When word got out at my husband's office a few weeks ago that the company was changing its health insurance plan, many of his colleagues were understandably concerned. Some worried their providers would be cut of out the network or their necessary medication costs would substantially rise.
My husband and I certainly understood everyone's reactions, though we wanted to ensure we had accurate information before jumping to conclusions.
And sure enough, the fears filtering the hallways of my husband's office were unfounded. He was initially told, by several different people who said they were informed on the matter, the company was forcing all employees into a new high-deductible health plan--with a $5,000 deductible.
Gulp. So much for the happy dance I did when we first moved to California and gained some beaucoup benefits like $11 acupuncture treatments.
Even after an HR meeting explaining the new plan, several of my husband's coworkers misquoted the requirements and benefits. And these aren't uneducated folks who have little experience with the health insurance industry. Many of his colleagues have a college degree or higher and have had insurance their entire adult lives. These are consumers who know how to navigate complex concepts.
So my husband and I embarked on some simple research to ensure exactly what would be happening to our health insurance--and our costs--before we engaged in our own panic session. The company's HR department gave employees brochures and other information specifically outlining the new plan. We got to reading.
What was the real situation? It's true the company was now offering a high-deductible health plan, but that dreaded $5,000 deductible is actually the maximum family out-of-pocket limit. The difference between deductibles and out-of-pocket limits, as my dear readers surely know, is key. Yet, this is a classic example of the inherent confusion involved in understanding health insurance terms.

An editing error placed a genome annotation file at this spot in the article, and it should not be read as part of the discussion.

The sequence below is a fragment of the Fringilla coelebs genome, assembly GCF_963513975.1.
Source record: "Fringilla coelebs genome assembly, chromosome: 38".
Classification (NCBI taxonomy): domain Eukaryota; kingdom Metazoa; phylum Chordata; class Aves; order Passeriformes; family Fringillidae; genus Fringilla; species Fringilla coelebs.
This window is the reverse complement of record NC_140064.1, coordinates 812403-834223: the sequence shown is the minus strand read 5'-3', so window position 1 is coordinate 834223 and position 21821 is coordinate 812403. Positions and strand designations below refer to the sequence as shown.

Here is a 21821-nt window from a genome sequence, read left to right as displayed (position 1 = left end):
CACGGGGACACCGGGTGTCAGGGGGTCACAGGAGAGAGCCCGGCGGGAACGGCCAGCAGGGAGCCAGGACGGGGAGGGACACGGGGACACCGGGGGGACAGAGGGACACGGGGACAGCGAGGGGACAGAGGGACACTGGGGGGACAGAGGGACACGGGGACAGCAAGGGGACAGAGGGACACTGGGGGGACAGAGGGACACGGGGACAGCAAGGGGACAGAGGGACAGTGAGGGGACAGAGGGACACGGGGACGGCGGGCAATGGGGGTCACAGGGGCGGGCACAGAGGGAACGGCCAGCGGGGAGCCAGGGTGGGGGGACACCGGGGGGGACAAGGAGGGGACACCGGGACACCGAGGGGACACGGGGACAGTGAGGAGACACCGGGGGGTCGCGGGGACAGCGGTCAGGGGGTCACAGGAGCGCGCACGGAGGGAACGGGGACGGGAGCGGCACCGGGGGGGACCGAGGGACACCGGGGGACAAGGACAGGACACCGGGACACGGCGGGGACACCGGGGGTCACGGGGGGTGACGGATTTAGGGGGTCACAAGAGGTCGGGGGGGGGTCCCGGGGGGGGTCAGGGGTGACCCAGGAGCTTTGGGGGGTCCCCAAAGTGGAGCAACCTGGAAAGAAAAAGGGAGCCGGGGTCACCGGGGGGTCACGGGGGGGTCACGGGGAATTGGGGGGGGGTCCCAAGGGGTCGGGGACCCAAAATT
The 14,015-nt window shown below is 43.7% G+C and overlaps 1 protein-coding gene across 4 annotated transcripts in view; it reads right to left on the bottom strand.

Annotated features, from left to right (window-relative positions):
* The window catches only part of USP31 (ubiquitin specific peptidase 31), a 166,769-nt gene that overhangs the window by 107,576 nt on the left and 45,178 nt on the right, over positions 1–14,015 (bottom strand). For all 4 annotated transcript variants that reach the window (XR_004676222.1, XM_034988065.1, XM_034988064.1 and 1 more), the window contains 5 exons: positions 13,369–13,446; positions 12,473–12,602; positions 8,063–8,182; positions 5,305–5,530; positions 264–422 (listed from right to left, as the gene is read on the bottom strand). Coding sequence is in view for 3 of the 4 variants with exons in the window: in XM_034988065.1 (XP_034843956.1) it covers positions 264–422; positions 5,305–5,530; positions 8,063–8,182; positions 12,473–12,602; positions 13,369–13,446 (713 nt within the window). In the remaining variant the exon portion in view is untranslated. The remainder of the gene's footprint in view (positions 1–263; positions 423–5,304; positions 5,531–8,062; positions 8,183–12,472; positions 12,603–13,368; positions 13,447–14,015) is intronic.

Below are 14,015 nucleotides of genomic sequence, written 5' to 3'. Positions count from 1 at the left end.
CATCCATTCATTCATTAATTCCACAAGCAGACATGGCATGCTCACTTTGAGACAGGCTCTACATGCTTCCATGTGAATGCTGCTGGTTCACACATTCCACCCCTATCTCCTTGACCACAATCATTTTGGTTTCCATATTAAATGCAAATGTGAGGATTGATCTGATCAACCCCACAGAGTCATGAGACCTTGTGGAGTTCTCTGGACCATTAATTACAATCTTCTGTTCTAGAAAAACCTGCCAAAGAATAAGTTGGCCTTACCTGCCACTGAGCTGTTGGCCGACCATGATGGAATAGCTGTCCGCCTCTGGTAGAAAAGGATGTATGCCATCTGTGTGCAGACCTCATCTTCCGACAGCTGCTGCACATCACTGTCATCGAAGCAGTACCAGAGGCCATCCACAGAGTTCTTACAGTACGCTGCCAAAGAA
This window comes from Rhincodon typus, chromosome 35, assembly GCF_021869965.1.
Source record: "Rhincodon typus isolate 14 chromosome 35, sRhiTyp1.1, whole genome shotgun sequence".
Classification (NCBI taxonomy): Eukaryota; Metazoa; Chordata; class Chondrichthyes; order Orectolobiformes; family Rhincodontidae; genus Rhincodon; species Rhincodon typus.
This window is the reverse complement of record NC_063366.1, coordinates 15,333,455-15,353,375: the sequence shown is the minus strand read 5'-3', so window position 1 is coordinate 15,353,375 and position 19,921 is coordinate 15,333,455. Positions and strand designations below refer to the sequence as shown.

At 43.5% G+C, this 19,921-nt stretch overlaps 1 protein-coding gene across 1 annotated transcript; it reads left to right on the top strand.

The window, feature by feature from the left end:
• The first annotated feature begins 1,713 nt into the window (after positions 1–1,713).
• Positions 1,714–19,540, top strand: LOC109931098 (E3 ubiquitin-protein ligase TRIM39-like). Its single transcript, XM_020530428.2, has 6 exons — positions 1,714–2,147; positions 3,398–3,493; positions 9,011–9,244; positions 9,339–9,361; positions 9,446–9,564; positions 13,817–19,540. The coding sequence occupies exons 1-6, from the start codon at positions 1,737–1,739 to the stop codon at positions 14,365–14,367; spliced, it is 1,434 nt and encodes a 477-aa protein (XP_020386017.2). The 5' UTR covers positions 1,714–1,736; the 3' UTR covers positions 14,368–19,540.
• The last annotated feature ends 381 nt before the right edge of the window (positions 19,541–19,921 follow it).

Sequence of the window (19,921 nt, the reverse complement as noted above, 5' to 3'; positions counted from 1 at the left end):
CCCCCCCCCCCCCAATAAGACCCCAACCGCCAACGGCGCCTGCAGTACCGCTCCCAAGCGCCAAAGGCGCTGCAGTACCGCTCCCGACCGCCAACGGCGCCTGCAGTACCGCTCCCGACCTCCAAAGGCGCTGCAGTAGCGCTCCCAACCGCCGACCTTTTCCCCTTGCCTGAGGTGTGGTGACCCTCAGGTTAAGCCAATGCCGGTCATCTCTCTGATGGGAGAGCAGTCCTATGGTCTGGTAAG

But it gets even better. The real deductible is actually $2,000, which the company is completely subsidizing, as long as employees undergo a health screening to ensure overall wellbeing, including healthy cholesterol and blood pressure levels.
In essence, our new health plan isn't much different from our existing one. The insurance company remains the same. The provider network is identical.
The problem here comes down to the insurance jargon that, say, 99.9 percent of the public doesn't really understand. But that's just a personal guestimate. Maybe it's higher.
If highly educated, savvy consumers misconstrue health insurance information, what chance does that rest of the population have? How can we ensure that with the shift to a business-to-consumer market consumers actually know about the plans they sign up for through health insurance exchanges? Terms like deductibles and out-of-pocket maximums aren't everyday verbiage.
I commend the insurers that have already engaged in outreach to educate the public about exchanges, health plans and all reform-related changes. But it's likely not enough. I can only hope consumers take matters into their own hands and educate themselves, reading all available materials to understand each and every term presented to them. - Dina (@HealthPayer)